Thoughts and Prayers Has Become a Loaded Term

by Ryan P. Burge, Eastern Illinois University

Featured Image Credit: NY Daily News

Twitter used to be an internet sideshow. In its early iterations it was a stream of consciousness in 140 character bursts from a small number of people (largely from the tech community). The earliest version of Twitter had no way to automatically retweet, or to do a quote tweet, or to do a tweetstorm. Then, something happened: it slowly became the accepted way to spread breaking news or for public figures to directly communicate with their followers. It became such a crucial part of the American media landscape, so much so that the Library of Congress archived every single tweet from 2010 until the end of 2017. Twitter has become a legitimate running record of what is going on in the world at any given moment. It’s the perfect medium for research.

I managed to scrape 1.5 million tweets from current Members of Congress, starting with CSPAN’s list of members of the House and the Senate who are on Twitter. A few caveats here. Twitter only allows a researcher to grab the last 3,200 tweets for any one user, so if someone tweets prolifically I don’t have their entire timeline. Also if a member of Congress had a different Twitter handle before they won election then switched it, they might have started a new account. I don’t have their prior account. With those in mind I wanted to tackle a singular question: What has the usage of “thoughts and prayers” looked like over time?

Image Credit: CNN

The term “thoughts and prayers” evolved into a political meme when member of Congress began to use the term in the wake of school shootings across the United States. The Twitterverse picked up on it’s usage (largely by Republicans) and used it to point out that tweeting “thoughts and prayers” is no replacement for actually passing gun control legislation. But is that a fair characterization of its usage on Twitter?

In reality, the term “thoughts and prayers” has been used for a wide variety of tragedies at home and abroad. It is true that many of these tragedies revolve around mass shootings. For instance, the graph above contains spikes for at least ten instances of multiple gun fatalities on American soil. However, that’s not the entire story. “Thoughts and prayers” has also been used for events like the crash of Malaysia Flight 370 or a series of deadly tornadoes that swept through Oklahoma in 2013. Additionally, it was used as a way to acknowledge terror acts in Paris and Nice, France. It was, at least at one point, the go-to phrase for a member of Congress to tweet when something tragic happened.

From a total volume standpoint, the Stone Douglas school shooting received as many total tweets as the Boston Marathon Bombing in 2013. The shooting at a Congressional baseball practice in 2017 and the attack on the Las Vegas Strip also received a lot of “thoughts and prayers.” There has been an obvious increase in total Twitter volume in recent years. From a percentage standpoint, the Boston bombing received the highest percentage of total Congressional tweets, but even then only .05% of all tweets from members of Congress that week included the phrase.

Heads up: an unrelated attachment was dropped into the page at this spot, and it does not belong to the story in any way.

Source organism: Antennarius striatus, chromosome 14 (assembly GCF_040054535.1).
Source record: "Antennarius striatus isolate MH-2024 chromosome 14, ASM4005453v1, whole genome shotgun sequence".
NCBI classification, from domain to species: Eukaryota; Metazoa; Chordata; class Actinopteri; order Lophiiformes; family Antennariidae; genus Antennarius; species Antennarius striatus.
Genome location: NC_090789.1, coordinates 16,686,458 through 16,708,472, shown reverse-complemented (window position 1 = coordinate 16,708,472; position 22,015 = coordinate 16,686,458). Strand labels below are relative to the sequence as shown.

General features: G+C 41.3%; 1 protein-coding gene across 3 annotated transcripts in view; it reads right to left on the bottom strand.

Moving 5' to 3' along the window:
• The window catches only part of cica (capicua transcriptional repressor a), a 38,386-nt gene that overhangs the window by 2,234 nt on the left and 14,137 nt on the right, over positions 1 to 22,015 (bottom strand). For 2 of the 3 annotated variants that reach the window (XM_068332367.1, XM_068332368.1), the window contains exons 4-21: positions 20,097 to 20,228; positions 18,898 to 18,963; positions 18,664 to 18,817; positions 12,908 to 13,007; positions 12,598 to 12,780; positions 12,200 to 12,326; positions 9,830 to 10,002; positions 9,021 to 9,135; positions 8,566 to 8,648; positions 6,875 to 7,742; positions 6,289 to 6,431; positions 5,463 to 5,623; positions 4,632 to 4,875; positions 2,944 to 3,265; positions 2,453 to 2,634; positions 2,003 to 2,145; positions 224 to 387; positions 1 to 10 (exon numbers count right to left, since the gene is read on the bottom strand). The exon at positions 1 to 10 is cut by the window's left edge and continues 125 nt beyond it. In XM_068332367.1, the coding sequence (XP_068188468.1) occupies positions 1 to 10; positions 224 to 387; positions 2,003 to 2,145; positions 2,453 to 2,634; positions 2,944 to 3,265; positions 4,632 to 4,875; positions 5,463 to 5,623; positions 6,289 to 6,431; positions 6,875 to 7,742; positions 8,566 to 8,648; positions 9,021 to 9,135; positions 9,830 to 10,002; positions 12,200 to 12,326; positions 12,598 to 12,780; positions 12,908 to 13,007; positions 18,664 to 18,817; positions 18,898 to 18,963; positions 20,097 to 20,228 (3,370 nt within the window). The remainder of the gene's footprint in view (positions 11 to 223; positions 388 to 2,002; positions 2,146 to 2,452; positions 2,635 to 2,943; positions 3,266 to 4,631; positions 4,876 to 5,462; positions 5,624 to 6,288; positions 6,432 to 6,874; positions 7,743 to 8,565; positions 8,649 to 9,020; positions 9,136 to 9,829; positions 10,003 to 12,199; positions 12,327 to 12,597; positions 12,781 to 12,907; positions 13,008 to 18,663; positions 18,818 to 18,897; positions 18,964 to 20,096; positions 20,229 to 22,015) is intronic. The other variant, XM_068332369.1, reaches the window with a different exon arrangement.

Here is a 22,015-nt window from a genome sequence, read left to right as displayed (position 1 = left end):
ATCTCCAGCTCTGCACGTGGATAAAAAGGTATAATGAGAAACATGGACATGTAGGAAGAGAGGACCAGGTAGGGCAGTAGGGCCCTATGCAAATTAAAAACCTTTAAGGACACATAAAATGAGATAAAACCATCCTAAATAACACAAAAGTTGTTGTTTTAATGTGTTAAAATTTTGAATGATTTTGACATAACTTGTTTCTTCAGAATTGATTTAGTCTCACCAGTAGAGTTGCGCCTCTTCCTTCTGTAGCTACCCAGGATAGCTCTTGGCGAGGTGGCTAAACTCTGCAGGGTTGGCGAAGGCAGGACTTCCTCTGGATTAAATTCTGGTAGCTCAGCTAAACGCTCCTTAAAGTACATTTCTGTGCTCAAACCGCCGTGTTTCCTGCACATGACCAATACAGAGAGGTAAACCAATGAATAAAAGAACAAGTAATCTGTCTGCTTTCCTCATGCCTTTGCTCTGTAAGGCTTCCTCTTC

The graph above makes two changes: first, it moves from weekly bars to monthly bars to aid in visualization but it also divides the tweets by party. There is a noticeable trend here. It’s clear from mid-2013 until early 2017 that the phrase “thoughts and prayers” was frequently used by Republican members of Congress. In almost every month they used it more than their Democratic counterparts. However, that changed in 2017 and Democrats began using the phrase more and more, especially relative to Republicans. For instance in 2016, Republicans used the phrase 390 times vs. 206 by Democrats. In 2017, Democrats used “thoughts and prayers” 550 times vs. 525 for Republicans. For the first four months of the 2018, Democrats have used the term 65% more than Republicans. This is obviously a trend to watch going forward.

How can we understand this finding? There are a number of possible explanations.

  1. The Republicans were sensitive to the memes that were mocking the usage of the term and decided to use the phrase with less frequency.
  2. More Democrats began to use the term in a mocking way on Twitter. Text analysis is terrific but it does not yet have the ability to pick up on context such as satire or condescension.
  3. Democrats felt that they had gained “issue ownership” on gun control and could try to control the narrative.

Either way, I think it’s fair to say that this is an instance when internet culture clearly is having an impact on the way that politicians communicate about issues on social media. This is only the tip of the iceberg in analysis social media usage. If a social scientist wanted to create the graph above using public remarks of members of Congress to look for the mention of certain terms or ideas, that would have taken tens of thousands of hours just a few years ago. Today it takes just a few minutes.

Ryan P. Burge teaches at Eastern Illinois University in Charleston, Illinois. He can be contacted via Twitter or his personal website.

Full coding syntax for this analysis is available on my Github.

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